delware environmental institute

IN THE NEWS

Environmental news from Delaware and the surrounding region.

UD Research Magazine: DENIN affiliate Angelia Seyfferth featured in latest issue
11/13/2015 -

Having had the chance to conduct research taking water samples on the Chesapeake Bay early in her undergraduate studies, Angelia Seyfferth, assistant professor in the Department of Plant and Soil Sciences, is hoping to pass her enthusiasm for research to young scholars in her lab.

Seyfferth’s research at UD focuses on arsenic in rice, a topic for which she received a prestigious Faculty Early Career Development Award from the National Science Foundation. It recognizes faculty who exemplify the role of teacher-scholars through outstanding research, excellent education and the integration of education and research within their organizations.

UDaily: New UD study looks at adding rice residue to lower arsenic, improve crop yields
11/11/2015 -

A new study by University of Delaware researchers considers how adding silica-rich rice residue -- such as husks, straw and the ash of those materials -- to improve crop yields and decrease arsenic uptake may affect the soils in which rice plants are grown. 

The results of the study were recently published in Plant and Soil, an international journal on plant-soil relationships. 

The study was carried out by Evanise Penido, a visiting student from the Federal University of Lavras (UFLA) in Brazil.

11/08/2015 -

By 2025, Chesapeake Bay watershed states aim to drastically reduce the amount of pollutants and sediment they put into bay waterways. Using everything from new stormwater equipment to tree plantings, they're working toward ambitious goals set by the Environmental Protection Agency six years ago. But states like Delaware aren't on track to meet 2017 halfway point milestones. As Delaware Public Media's Annie Ropeik reports, a lack of state funding is limiting options -- and failing to meet EPA goals could only make it worse.

11/08/2015 -

For centuries, cod were the backbone of New England's fisheries and a key species in the Gulf of Maine ecosystem. Today, cod stocks are on the verge of collapse, hovering at 3-4 percent of sustainable levels. Even painful cuts to the fishery have failed to slow this rapid decline, surprising both fishers and fisheries managers.

11/08/2015 -

When Hurricane Sandy made landfall just north of Atlantic City three years ago, it swept away homes, beaches and dunes. But the storm left another legacy: a shift in the approach state, federal and local regulators take to make shorelines storm ready and resilient. From New England to the Carolinas, dredges have pumped millions of cubic yards of sand, in the three years since Sandy struck, to build storm-ready beaches and form engineered sand dunes. The trend is coast-long, even in places where the strategy had been to allow nature to take its course.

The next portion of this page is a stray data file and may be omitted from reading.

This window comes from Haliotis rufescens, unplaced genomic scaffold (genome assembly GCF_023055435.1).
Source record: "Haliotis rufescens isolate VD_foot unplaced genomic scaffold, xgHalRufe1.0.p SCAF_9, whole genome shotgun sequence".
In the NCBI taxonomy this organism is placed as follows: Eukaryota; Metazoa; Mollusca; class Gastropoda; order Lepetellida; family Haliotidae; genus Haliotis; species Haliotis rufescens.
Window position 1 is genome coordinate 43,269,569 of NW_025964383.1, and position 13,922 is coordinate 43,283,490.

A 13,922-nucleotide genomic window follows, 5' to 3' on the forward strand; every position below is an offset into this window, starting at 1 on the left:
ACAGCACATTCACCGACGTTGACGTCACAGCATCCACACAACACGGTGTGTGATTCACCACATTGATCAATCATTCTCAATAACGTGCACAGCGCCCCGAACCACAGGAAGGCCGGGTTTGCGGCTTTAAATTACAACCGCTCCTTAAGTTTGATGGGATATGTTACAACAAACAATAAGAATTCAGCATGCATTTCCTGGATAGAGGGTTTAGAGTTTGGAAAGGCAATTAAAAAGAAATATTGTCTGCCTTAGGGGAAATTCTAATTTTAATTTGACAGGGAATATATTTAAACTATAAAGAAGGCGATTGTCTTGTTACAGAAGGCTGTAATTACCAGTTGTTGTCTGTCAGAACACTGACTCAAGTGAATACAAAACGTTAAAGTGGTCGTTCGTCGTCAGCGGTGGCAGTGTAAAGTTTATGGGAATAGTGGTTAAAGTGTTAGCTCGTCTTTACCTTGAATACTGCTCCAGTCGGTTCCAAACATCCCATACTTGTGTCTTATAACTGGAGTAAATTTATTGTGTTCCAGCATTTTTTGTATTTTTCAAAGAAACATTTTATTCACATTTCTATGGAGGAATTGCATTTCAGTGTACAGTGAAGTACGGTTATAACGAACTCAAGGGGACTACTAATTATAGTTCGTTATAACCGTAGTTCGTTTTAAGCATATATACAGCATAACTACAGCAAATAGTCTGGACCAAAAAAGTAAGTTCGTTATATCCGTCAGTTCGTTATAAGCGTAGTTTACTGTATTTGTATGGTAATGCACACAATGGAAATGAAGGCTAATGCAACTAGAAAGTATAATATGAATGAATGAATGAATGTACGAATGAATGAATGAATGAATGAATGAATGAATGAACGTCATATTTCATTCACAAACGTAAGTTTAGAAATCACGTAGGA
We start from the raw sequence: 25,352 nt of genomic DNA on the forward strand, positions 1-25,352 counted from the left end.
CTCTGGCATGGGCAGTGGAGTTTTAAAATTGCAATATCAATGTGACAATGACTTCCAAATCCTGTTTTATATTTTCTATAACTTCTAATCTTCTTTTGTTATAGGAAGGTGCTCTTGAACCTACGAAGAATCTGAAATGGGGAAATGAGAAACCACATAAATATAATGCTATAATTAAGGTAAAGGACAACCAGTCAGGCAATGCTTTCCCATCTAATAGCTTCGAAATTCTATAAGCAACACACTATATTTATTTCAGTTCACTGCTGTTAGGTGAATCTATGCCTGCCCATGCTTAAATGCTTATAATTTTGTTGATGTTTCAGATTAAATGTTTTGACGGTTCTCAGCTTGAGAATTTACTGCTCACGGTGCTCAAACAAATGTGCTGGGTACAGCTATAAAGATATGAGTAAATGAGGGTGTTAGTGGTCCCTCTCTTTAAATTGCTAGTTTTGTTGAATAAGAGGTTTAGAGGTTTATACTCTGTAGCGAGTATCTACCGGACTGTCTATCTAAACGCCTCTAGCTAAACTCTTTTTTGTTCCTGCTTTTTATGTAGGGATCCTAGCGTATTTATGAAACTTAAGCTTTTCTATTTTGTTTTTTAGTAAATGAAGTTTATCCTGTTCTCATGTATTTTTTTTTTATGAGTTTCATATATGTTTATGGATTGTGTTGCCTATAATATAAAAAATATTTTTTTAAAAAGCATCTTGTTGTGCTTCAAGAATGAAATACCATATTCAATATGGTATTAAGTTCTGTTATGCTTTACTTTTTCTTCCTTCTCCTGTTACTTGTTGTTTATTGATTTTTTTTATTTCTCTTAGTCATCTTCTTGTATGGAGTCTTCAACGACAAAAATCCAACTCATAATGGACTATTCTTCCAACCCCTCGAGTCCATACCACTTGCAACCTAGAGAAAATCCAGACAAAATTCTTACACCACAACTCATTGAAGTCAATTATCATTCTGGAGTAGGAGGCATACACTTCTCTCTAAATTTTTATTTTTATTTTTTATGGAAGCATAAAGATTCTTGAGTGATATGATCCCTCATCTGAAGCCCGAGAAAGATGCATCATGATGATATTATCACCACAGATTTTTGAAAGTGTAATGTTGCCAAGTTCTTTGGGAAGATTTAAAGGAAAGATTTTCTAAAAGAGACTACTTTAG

UDaily: CEOE students, faculty participate in Delaware Bay research dives aboard Cyclops 1
11/08/2015 -

“Daiber this is Cyclops, come in Daiber, over,” Danielle Ferraro called from below the surface of the Delaware Bay aboard Cyclops 1, a submersible designed for deep-sea research. Ferraro is a second year master’s student studying oceanography in University of Delaware’s College of Earth, Ocean, and Environment. Last Thursday, she was a lucky member of the UD scientific research team that dove in the OceanGate human operated submersible near the outer breakwater of the Delaware Bay. It is the first time that Cyclops 1 has been used on the East Coast of the United States.

10/21/2015 -

Down by the railroad tracks that cut through the neighborhood’s south end, water is pooled on the road even on a hot August day, remnants of a downpour the day before. The road is submerged regularly here, flooding the basements of nearby residents.

Richard King grew up in the neighborhood. “When I grew up and we got a big rain, we didn’t have to worry about it,” he said. “The only thing that flooded was right down here at the park, and that would maybe be half the day … but that would go down with the tide, and that was the end of that.”

10/16/2015 -

New federally supervised pollution investigations are planned at one of the state's oldest toxic cleanup sites, under an Environmental Protection Agency agreement with past owners of a chemical plant near Delaware City. EPA officials required the work as part of a settlement with Bayer CropScience L.P., current owner of the former Stauffer Chemical Co. plant. The site was added to the nation's national priorities list of Superfund sites in 1983, and has been under scrutiny and targeted for toxic pollution control work ever since.

UDaily: UD scientists receive federal funding to study harmful algal blooms
10/16/2015 -

University of Delaware marine scientists Kathryn Coyne and Mark Warner have received new funding from the National Oceanic and Atmospheric Administration (NOAA) to study harmful algal blooms — a scientifically complex and potentially economically damaging coastal issue. Each year, outbreaks of toxic algal blooms threaten fisheries, public water supplies and tourism in coastal communities throughout the United States.

10/15/2015 -

Emerging from the forests and wetlands that border Delaware Bay, Bennett’s Pier Road comes to an abrupt and dramatic halt. Heading northeast toward the shore, the road gives way first to sand, then to sea. Fractured slabs like stepping-stones mark a broken path to the shoreline before disappearing beneath the encroaching waves.